Love coffee? You’re not alone! This guide will tell you everything about the caffeinated drink of choice of the masses, from its origins to how to brew the perfect cup for you!

Where was coffee first discovered?

Legend has it a 9th-century Ethiopian goat-herder named Kaldi first discovered the potential of coffee beans after noticing that his goats became so energetic that they didn’t want to sleep at night when they ate the red, cherry-like beans of a plant.

Other accounts say that coffee was discovered when Sheik Abou’l Hasan Schadheli’s disciple, Omar (who was known for his ability to cure the sick through prayer) was once exiled to a desert cave in Yemen. Omar tried to eat the red berries from a nearby plant to stay alive but found them bitter so he thought roasting the beans might improve the flavor, but they became hard so he boiled them to make them softer and found that drinking the resulting liquid revitalized him. Stories of this “miracle drug” reached the town from which Omar had been banished and he was asked to come home. On his return he made them coffee and they made him a saint!

When did everyone start drinking coffee?

The earliest evidence of coffee seeds first being roasted and brewed in a similar way to how it is now prepared, is from the 15th century, in the Sufi monasteries of Yemen when the monks used it to stay awake for their religious rituals. By the 16th century, coffee had reached the Middle East, by the 17th century it had made its way to Europe and it reached the New World during the early 18th century, but didn’t become popular there until the Boston Tea Party in 1773.

The “bitter invention of Satan”

By the 17th century, coffee was becoming very popular across the continent of Europe, however, not everyone was sold the new beverage. Some who really didn’t like coffee and were even suspicious of it called it the “bitter invention of Satan.” In Italy the local clergy condemned coffee when it arrived in Venice in 1615!

So which type of coffee beans are the best?

Great coffee starts with great beans. Arabica and Robusta are the two important coffee species. Arabica is descended from the original Ethiopian coffee trees which produce a fine, mild, aromatic coffee while Robusta has a distinctive taste and up to around 60% more caffeine, so for the most part it’s used in blends and in instant coffees. It takes years of training to become an expert at roasting coffee beans to bring out the aroma and flavor.

How do I make good coffee?

Once you’ve chosen your roasted coffee beans they then have to be ground and brewed in hot water long enough to allow the flavor to emerge, but watch out, the longer you leave it the higher the risk of bitter-tasting compounds being drawn out. There are a number of methods of preparing coffee – including using a percolator, French press or coffee machine. It’s up to you which one you prefer using, but just remember that, in addition to the type of beans used and the perfect roast, the brewing temperature of the water used is very important. Between 195°F – 205°F (91°C – 96°C) is ideal, and the closer to 205°F (96°C) the better. Don’t use boiling water (212°F – 100°C) because it will burn the coffee!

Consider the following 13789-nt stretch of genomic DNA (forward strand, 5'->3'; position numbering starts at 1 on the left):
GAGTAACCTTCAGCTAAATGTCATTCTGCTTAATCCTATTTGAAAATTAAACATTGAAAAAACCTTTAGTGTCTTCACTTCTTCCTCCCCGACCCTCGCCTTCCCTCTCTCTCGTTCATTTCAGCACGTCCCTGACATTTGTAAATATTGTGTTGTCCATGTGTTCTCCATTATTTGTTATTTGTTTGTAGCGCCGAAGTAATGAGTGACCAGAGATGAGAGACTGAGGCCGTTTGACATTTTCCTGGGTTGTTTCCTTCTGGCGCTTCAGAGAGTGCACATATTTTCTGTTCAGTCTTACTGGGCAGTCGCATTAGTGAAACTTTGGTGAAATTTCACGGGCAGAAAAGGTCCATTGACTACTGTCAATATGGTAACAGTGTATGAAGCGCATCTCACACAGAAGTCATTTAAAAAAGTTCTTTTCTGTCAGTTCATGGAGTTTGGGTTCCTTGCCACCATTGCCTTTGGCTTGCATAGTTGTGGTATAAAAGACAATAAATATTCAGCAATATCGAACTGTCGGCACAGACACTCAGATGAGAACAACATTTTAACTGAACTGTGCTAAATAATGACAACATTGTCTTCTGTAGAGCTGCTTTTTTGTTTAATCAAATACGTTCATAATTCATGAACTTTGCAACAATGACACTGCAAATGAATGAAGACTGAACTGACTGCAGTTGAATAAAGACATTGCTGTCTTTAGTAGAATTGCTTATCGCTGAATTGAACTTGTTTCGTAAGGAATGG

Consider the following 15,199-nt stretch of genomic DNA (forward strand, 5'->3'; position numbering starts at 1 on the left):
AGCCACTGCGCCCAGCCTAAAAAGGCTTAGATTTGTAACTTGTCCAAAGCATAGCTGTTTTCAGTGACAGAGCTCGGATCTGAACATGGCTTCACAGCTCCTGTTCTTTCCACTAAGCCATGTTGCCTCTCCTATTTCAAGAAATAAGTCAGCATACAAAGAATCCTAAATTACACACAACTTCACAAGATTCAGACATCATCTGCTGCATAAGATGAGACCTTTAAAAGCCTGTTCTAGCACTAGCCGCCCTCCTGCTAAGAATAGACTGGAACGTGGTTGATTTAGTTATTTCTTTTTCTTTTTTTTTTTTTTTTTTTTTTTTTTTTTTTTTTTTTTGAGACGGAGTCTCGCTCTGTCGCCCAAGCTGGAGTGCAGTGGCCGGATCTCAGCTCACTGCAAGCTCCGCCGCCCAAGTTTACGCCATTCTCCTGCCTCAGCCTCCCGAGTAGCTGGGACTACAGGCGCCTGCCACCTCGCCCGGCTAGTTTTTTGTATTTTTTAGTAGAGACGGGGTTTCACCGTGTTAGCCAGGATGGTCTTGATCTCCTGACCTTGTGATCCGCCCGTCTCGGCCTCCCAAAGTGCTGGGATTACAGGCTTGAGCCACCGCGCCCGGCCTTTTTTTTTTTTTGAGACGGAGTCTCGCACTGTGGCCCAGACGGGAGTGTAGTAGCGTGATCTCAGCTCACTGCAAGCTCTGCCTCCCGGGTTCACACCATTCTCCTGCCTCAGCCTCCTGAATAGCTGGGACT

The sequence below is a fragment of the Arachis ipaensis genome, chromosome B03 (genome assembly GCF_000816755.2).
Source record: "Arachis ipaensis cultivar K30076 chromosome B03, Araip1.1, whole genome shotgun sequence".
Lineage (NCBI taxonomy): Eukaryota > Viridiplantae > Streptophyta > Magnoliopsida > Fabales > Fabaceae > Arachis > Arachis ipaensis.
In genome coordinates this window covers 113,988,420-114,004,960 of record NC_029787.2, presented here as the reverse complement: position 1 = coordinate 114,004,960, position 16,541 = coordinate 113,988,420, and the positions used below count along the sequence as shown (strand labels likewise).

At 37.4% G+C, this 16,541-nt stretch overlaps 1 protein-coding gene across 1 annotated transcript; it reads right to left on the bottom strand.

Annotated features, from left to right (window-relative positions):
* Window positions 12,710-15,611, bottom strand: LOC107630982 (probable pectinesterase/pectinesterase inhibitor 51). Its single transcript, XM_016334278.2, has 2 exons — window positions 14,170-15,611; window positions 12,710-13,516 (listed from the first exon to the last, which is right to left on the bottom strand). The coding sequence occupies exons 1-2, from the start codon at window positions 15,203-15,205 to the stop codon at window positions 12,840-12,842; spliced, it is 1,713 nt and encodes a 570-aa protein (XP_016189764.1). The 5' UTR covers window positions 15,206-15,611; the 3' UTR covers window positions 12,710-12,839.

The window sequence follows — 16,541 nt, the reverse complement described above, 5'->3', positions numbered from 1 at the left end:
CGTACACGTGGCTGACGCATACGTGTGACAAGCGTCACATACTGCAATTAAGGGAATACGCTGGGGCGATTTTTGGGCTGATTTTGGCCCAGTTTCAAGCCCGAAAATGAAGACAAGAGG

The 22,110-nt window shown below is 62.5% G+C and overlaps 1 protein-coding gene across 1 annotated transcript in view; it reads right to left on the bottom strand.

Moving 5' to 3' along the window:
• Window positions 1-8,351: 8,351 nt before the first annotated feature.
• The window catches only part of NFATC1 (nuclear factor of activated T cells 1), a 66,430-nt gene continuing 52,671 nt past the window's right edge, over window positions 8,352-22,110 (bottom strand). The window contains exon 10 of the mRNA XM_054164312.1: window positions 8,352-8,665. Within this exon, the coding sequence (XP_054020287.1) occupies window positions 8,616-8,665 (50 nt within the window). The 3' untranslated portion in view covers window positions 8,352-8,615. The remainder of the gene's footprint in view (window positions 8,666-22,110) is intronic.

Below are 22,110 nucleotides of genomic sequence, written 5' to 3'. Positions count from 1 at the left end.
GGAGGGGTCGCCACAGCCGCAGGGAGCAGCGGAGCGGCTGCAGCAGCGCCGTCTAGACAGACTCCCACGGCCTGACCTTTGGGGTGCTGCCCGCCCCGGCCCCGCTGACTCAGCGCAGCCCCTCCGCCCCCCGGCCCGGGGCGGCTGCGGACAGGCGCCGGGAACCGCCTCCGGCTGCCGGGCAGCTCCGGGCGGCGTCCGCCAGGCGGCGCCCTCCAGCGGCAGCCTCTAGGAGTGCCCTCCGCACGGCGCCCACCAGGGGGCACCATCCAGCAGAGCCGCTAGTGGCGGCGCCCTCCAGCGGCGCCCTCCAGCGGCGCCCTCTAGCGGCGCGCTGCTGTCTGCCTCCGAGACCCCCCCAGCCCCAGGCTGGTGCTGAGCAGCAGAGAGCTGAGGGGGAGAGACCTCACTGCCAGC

The perfect cup of coffee

There is no perfect way to make coffee, everyone likes it a little different so the right way to make it is how you like it best. Whether you like it strong and black or mild and rich, have fun trying out different varieties of coffee beans, adjusting the texture of your grinds and enjoying the results of these different combinations. When you get it right, you’ll know!

Where is the best coffee in the world?

Again, this is up for discussion but let’s just say one thing, coffee is considered an art in Italy. The caffe bar is to the Italians what the pub is to the British: an institution. Italians take coffee very seriously. So seriously that if you don’t want look like you’re completely out of your depth when ordering a coffee in Italy you’ll want to read this guide which will tell you all you need to know about how to drink coffee in Italy like a local.

Italian coffee culture goes international

If you’re looking for a damn fine cup of coffee and don’t want to hop on a plane to Italy or feel like making it yourself, don’t worry! Italian coffee culture has taken over the world. These days high-quality, artisanal coffee joints are springing up everywhere. You can usually spot them by their organic, fair-trade roasts, sexy baristas and the line of hipsters forming out the door.

Coffee in 2017

Today the goal of the ubiquitous commercial coffee chain like Starbucks or Costa Coffee is to give you a thousand and one options. You want a decaf, extra-hot, soy, vanilla macchiato? You got it! Some say it may have gotten a little out of hand and that coffee should remain a little purer and more authentic. It’s safe to say, these people are not in the Pumpkin Spice Latte camp.

Have a coffee with us on our Italian food tours

Join us for a coffee on our food tours of Florence and Rome to get a taste of Italy from a local perspective! We popped in to see our friends at Pergamino Caffè – which you can visit on our Vatican Area Tour for Foodies:

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